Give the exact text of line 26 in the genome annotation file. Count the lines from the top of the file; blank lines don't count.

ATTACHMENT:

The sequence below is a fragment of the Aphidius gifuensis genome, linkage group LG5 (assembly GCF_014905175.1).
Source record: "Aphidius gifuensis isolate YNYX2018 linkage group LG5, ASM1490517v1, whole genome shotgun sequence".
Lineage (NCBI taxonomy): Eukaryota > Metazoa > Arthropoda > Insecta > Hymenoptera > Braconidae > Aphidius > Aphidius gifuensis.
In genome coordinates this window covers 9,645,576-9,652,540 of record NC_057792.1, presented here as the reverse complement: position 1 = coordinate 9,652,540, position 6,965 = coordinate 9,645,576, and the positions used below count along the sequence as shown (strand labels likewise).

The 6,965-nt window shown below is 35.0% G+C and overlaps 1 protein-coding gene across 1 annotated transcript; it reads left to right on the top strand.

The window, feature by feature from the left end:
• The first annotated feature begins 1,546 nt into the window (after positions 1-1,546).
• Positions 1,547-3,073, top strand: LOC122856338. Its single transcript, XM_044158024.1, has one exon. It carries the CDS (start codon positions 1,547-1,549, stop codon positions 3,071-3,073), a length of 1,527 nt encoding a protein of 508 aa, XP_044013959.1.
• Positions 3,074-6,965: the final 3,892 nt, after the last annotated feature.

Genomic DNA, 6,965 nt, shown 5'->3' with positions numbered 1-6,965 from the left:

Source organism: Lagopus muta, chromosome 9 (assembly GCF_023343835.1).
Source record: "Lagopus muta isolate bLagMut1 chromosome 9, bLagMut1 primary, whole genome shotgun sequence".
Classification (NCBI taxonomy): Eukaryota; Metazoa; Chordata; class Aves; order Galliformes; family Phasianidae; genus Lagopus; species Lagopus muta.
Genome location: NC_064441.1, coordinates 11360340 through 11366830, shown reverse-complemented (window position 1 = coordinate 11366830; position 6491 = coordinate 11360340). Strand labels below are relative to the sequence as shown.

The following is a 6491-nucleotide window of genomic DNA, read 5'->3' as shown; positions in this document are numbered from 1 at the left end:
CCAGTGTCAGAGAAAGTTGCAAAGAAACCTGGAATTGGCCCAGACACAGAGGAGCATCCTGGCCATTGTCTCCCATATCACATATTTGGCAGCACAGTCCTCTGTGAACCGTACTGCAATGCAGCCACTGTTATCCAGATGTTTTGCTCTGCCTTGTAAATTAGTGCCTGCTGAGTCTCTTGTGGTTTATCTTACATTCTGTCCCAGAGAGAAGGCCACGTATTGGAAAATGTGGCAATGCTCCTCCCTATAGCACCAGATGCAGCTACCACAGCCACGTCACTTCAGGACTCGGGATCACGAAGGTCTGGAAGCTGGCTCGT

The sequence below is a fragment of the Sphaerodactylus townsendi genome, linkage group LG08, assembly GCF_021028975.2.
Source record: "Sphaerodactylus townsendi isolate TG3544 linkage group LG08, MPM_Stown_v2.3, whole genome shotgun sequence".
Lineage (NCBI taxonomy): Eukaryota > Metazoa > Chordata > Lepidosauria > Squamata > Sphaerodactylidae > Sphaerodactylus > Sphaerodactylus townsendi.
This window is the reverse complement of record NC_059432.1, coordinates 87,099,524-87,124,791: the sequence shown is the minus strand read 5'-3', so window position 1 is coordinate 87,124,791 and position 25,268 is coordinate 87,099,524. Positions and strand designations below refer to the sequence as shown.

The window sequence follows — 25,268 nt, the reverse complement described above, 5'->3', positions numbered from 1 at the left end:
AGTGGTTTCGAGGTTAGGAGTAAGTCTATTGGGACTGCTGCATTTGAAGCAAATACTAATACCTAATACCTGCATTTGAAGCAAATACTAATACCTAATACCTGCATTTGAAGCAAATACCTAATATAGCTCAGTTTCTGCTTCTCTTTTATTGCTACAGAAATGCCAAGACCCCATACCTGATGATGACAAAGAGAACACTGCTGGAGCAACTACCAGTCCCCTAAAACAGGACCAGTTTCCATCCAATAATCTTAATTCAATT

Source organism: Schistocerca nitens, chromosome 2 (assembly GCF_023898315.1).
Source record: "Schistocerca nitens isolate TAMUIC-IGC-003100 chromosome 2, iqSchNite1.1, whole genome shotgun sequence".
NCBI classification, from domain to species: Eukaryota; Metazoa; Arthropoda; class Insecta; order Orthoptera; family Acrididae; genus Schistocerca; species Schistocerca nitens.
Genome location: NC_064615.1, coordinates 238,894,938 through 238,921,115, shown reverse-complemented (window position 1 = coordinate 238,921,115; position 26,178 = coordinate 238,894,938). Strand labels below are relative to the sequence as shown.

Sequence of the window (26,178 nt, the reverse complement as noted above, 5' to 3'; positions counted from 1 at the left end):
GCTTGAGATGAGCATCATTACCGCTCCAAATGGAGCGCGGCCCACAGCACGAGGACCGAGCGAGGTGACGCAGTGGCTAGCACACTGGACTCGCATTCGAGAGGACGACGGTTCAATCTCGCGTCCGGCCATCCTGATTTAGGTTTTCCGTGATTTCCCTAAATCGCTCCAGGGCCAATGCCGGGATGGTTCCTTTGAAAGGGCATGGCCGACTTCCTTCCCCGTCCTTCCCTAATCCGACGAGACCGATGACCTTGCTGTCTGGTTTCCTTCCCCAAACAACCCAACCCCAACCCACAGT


Genome location: NC_064615.1, coordinates 238,894,938 through 238,921,115, shown reverse-complemented (window position 1 = coordinate 238,921,115; position 26,178 = coordinate 238,894,938). Strand labels below are relative to the sequence as shown.